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Mental Health and Substance Abuse Disorders

Updated: Jan 27

Mental Health & Substance Abuse Disorders

October is Mental Health Awareness Month to educate the public about mental health and help society prevent and reduce the stigmas and discrimination that are usually associated with mental health or illness. More often than not, the terms mental health and mental illness are used interchangeably as if they refer to the same thing whereas the two words mean two separate things.

Mental health refers to an individual's state of well-being. In contrast, mental illness refers to a state where an individual’s mental health is affected which in turn affects their thoughts, feelings, emotions, behaviours, and interactions with others. Furthermore, there is confusion around the terms mental health and mental illness. With an easier well-known term, mostly when people hear mental health/illness they think ‘crazy’. People would rather discriminate and/or stigmatize someone with mental health problems than seek help and understanding to be able to provide the person with the support they most certainly need.

The ignorance in communities with regards to gaining knowledge and awareness towards mental health exceeds the willingness to change and learn. It is much easier to stigmatize and discriminate against someone than to give yourself time to learn more about their situation.

Stigma associated with Mental Health and Substance Abuse Disorders prevent people from getting Life-Saving treatment

In truth, anyone can be affected by mental health problems or illnesses regardless of age, gender, race, sexual orientation, personal or financial background etcetera. Many different mental illnesses have different symptoms that impact people’s lives in different ways. According to the World Health Organization (WHO), mental health can be described as a “state of well-being in which the individual realizes his or, her abilities, and can cope with the stresses of life, can work productively and fruitfully, and can make a contribution to his or her community”.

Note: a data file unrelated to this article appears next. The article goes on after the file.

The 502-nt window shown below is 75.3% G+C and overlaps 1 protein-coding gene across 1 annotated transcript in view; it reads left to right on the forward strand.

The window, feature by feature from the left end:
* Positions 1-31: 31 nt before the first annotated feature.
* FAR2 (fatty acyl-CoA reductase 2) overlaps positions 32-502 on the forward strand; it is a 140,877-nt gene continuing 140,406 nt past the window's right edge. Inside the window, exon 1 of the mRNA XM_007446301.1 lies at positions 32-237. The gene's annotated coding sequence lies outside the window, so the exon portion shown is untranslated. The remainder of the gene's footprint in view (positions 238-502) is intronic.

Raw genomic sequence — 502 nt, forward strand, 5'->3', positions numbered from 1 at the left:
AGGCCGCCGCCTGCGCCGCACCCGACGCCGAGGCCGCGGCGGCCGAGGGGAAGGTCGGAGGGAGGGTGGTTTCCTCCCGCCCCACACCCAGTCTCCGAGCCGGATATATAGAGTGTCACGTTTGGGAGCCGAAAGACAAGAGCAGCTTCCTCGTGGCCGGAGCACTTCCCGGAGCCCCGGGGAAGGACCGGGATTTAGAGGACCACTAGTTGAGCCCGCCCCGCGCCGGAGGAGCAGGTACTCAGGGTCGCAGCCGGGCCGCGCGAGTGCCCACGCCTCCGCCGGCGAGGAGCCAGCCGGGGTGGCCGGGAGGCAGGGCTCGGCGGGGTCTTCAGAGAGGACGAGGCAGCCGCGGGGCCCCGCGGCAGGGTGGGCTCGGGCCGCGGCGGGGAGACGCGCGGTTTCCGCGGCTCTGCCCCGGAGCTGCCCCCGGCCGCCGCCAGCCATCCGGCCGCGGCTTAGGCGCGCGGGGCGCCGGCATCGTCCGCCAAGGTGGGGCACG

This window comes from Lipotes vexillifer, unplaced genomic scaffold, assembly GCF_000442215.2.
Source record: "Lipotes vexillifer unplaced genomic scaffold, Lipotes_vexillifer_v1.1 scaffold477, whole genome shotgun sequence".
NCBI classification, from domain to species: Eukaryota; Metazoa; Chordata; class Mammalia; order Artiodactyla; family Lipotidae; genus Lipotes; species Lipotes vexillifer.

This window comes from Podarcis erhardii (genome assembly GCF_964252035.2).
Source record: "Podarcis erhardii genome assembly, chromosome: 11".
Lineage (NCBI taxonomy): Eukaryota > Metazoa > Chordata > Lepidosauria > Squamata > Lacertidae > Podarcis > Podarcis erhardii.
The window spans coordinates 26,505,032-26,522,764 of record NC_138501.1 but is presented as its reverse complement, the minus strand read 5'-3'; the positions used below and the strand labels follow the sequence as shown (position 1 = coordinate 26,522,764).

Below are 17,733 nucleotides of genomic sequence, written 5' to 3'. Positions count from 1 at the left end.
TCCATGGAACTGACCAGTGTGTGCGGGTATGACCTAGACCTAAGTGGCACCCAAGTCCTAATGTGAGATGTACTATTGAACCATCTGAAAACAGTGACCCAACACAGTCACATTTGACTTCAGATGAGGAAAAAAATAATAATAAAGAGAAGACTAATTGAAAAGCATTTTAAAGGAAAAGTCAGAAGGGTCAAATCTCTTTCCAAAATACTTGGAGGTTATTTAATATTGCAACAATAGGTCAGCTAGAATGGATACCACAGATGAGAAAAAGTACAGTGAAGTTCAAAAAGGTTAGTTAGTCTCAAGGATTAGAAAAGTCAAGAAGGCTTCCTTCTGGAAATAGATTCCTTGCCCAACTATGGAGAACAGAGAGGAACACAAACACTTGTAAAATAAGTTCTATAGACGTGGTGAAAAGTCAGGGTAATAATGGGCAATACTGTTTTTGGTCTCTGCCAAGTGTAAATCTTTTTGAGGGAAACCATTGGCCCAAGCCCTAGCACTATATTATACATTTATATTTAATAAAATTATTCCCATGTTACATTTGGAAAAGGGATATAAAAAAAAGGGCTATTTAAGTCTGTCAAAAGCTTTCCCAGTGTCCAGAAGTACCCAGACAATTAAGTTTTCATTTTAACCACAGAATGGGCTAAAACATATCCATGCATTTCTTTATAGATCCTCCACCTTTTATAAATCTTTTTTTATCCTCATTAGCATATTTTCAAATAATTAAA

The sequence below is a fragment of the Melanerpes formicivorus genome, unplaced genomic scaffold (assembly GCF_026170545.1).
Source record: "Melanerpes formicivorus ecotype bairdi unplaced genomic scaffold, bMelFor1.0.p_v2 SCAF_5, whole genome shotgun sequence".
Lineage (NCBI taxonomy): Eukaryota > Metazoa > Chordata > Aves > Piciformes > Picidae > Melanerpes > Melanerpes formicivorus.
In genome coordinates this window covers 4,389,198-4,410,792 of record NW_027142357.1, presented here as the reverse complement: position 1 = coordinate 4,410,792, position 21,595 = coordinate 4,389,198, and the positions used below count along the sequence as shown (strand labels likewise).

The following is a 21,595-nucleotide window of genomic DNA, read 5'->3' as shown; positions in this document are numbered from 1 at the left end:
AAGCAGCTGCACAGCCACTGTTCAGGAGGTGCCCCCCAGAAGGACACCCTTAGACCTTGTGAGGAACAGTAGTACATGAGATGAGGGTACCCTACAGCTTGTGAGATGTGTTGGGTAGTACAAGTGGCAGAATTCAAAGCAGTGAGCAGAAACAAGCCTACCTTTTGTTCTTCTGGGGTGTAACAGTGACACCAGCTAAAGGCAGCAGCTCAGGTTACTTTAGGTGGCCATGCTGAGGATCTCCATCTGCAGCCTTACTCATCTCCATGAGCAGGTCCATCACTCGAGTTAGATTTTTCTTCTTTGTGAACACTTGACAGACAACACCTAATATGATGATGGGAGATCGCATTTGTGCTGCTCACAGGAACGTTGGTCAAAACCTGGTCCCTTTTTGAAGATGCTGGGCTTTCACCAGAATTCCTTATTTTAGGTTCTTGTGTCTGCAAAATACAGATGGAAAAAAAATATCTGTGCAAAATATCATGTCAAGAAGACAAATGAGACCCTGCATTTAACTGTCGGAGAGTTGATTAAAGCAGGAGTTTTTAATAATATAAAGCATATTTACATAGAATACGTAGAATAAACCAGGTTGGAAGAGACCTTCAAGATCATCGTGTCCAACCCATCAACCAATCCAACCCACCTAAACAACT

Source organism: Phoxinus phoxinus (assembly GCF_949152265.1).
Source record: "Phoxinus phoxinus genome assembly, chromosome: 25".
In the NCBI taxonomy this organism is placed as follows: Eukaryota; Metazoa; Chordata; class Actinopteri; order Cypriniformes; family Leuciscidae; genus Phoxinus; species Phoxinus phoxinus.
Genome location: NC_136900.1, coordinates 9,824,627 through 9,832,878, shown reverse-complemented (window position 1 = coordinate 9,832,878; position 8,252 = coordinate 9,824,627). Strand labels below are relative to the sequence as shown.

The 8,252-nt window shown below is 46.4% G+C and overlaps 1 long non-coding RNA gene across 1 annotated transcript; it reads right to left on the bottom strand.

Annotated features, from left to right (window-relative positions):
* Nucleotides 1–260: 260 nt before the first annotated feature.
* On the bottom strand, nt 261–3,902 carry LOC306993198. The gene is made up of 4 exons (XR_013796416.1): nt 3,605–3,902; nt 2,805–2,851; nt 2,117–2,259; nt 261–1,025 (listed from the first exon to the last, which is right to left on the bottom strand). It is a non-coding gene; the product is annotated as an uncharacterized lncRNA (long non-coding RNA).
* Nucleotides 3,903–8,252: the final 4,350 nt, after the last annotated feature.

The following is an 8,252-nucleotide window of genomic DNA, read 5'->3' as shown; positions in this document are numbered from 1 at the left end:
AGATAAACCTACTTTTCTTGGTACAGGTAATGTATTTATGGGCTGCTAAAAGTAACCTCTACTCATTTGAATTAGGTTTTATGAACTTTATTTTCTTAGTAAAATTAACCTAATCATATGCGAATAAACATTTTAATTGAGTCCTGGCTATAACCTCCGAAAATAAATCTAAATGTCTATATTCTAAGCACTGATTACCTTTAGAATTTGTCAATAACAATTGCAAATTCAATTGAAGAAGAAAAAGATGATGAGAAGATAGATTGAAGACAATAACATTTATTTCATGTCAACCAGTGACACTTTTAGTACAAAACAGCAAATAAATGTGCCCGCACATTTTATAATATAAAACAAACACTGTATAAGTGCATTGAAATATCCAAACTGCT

Anyone can be affected by mental health problems regardless of age, gender or race

Mental health includes an individual's emotional, psychological, and social well-being. It affects how people think, feel, and act. Mental Health awareness contributes to enlightening people on how they can handle their day-to-day stress, relate to others with common problems, and make healthy choices.

Mental health problems range from the worries people experience as part of everyday life to serious long-term conditions. The majority of people who experience mental health problems can get over them or learn to live with them, especially if they get help early on.

Types of mental illness, not limited to:

· mood disorders (such as depression or bipolar disorder)

· anxiety disorders.

· personality disorders.

· psychotic disorders, such as schizophrenia)

· eating disorders.

· Trauma-related disorders, such as post-traumatic stress disorder.

· Substance abuse disorders.

Visit for more detailed information about mental illnesses.

Most mental health symptoms have been classified as neurotic and/or psychotic symptoms.

Neurotic are those symptoms that can be specified as severe forms of normal emotional experiences such as depression, anxiety, or panic. Conditions formerly referred to as neuroses are now more frequently called common mental health problems.